While Europe has invested increasingly in offshore wind energy in the last quarter century, the US has yet to dip its toe in the water – until now.
When US President Barack Obama rejected the Keystone XL oil pipeline, he took the opportunity to boast about how clean, renewable energy sources have proliferated under his watch.
“Think about it,” Obama said earlier this month. “Since I took office, we’ve doubled the distance our cars will go on a gallon of gas by 2025; tripled the power we generate from the wind; multiplied the power we generate from the sun 20 times over. Our biggest and most successful businesses are going all-in on clean energy.”
Obama heads late this month to Paris to help negotiate a new global climate plan aimed at reducing reliance on fossil fuels and keeping Earth’s temperature from rising dangerously.
While US wind energy capacity has increased from approximately 16,000 megawatts to nearly 60,000 megawatts under Obama, it has all come from land-based turbines.
This, while the US East Coast has what one study called a “Saudi Arabia” of untapped wind resources just off its shores.
Unlike Europe, which has built more than 80 offshore wind farms since 1991, there had not been a single wind farm constructed in US waters – until now.
This summer, platforms were installed about 5 kilometres off the New England community of Block Island, which lies 19 kilometres off the coast of the tiny US state of Rhode Island.
With what company chief Jeff Grybowski calls “steel in the water,” Deepwater Wind’s five-turbine Block Island project is expected to go online in late 2016 with an overall capacity of 30 megawatts, enough to power 17,000 homes.
The project is tiny compared to established European farms or to the first offshore wind farm proposed in the US, the 130-turbine Cape Wind project, off Cape Cod, Massachusetts.
Cape Wind, first proposed in 2001, ran into a headwind of opposition, pitting environmentalists against wealthy vacation homeowners who objected to the sight of wind turbines off their beaches. The project eventually made it through the permitting process, but is yet to be built.
The Block Island farm is a “demonstration project,” despite its hefty price tag of 290 million dollars, raised entirely from private investors.
Though the project has had its share of detractors, a variety of factors made Block Island a more willing candidate for such a venture.
Unlike other East Coast resorts, Block Island does not have an electric cable connecting it to a mainland power source. As a result, the community of about 1,000 residents (which can grow 20-fold during the summer) is dependant on a diesel-fired power plant that requires 3.8 million litres of fuel to be delivered annually via ferry boat.
A few years ago, the island briefly held the dubious distinction of the highest electricity rates in the nation.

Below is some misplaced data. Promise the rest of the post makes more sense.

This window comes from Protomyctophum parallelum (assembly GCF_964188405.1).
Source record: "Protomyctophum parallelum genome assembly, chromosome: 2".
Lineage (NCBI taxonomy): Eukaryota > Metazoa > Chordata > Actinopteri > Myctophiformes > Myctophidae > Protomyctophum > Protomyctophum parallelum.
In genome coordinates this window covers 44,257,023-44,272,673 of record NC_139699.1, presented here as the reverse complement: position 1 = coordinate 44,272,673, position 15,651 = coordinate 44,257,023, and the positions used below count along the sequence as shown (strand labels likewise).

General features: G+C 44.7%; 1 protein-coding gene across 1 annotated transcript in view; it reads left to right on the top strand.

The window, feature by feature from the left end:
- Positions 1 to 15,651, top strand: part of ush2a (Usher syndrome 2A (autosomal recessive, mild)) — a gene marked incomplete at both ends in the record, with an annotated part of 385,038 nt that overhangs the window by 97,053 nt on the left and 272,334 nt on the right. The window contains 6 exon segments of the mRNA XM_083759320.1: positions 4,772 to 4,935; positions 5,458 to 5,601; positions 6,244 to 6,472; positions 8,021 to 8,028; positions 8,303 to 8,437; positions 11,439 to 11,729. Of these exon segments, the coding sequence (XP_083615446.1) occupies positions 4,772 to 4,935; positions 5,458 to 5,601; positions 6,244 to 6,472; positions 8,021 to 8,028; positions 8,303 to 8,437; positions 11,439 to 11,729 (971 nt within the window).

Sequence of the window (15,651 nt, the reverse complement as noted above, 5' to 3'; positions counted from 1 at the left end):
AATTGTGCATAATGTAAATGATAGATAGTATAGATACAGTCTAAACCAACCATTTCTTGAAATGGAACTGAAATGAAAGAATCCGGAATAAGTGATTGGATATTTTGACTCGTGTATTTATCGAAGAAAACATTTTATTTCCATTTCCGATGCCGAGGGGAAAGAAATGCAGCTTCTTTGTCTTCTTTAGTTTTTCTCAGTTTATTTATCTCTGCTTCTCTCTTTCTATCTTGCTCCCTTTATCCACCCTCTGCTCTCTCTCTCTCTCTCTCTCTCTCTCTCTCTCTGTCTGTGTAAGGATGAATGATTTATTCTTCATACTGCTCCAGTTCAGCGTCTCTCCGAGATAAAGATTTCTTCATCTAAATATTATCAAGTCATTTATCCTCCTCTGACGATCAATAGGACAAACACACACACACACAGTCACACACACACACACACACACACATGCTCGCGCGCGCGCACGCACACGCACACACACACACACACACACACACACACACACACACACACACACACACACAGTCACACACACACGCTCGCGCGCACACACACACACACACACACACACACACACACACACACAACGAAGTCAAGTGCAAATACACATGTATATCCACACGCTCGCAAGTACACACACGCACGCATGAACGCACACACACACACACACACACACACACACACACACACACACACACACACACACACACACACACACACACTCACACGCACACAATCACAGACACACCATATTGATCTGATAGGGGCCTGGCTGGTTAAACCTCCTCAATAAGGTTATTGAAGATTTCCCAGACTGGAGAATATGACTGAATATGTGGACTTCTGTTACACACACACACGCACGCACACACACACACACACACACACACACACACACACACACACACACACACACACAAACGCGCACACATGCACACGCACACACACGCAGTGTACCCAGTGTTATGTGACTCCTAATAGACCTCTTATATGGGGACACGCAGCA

The farm will take care of the island’s power needs first – demand seldom exceeds 4 megawatts even during the height of tourist season – and excess electricity will travel through a cable to the mainland grid. The cable would allow for electricity to be delivered to the island cheaper than the current diesel plant, even if the wind isn’t blowing.
Deepwater and two other companies, including Dong Energy of Denmark, have leased tracts from the federal government farther off Rhode Island and Massachusetts for even larger farms, with up to a combined 500 turbines. Other developers are eyeing Maryland and New Jersey.
Proponents say wind development off the US East Coast is especially attractive as the resources are robust and close to population centres.
A recent report by Oceana, an ocean conservation advocacy group, found that the wind resources off the 13 US states along the East Coast could generate 127 gigawatts, approximately equal to what Europe hopes to achieve by 2030.
“Offshore wind could supplant 70 per cent of the East Coast’s fossil-fuel based electricity,” and cut 335 million metric tons of carbon emissions, according to the report.
Europe has built 82 offshore wind farms whose 3,000 turbines have a capacity of more than 10,000 megawatts, with another 4,000 megawatts in the pipeline.
At recent Washington symposium, Deepwater’s Grybowski conceded that US offshore wind development has taken an “excrutiating long period of time.” But Europe’s initial efforts similarly plodded until the sector “exploded” after the first decade.
Now it’s a “big, mature, sophisticated” industry that attracts billions in annual investment. He pointed to the German port of Bremerhaven, which was in decline before being revitalized by the offshore wind services industry.
Georg Maue, first secretary for energy and climate at the German embassy in Washington, explained that offshore wind was a major component of Germany’s “Energiewende” – or energy transition.
The country hopes to generate 40-45 per cent of its electricity through renewable sources by 2025, he said.
The US, in comparison, is taking its first tentative step, off the shores of the smallest town in the smallest state.